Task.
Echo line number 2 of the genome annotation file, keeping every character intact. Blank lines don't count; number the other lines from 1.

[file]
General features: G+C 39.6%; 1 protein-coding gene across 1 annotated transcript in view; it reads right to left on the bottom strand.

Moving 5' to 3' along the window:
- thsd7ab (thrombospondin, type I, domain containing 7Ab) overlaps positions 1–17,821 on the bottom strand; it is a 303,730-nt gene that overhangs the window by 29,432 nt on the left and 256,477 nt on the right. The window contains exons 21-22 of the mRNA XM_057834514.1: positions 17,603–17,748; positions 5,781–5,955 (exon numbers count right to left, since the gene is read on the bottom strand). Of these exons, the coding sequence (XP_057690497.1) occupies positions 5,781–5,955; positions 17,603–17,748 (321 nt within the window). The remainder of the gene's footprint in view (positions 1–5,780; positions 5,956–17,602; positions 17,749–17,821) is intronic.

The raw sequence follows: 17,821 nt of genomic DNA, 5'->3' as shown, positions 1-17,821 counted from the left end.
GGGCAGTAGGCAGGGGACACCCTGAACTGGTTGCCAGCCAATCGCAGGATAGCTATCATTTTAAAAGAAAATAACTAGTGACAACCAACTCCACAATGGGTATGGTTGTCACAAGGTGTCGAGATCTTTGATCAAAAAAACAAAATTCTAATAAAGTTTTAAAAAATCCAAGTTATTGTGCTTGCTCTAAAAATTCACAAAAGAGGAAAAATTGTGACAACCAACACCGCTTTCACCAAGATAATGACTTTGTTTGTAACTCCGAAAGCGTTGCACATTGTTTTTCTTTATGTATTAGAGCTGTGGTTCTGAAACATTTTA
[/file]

Moving 5' to 3' along the window: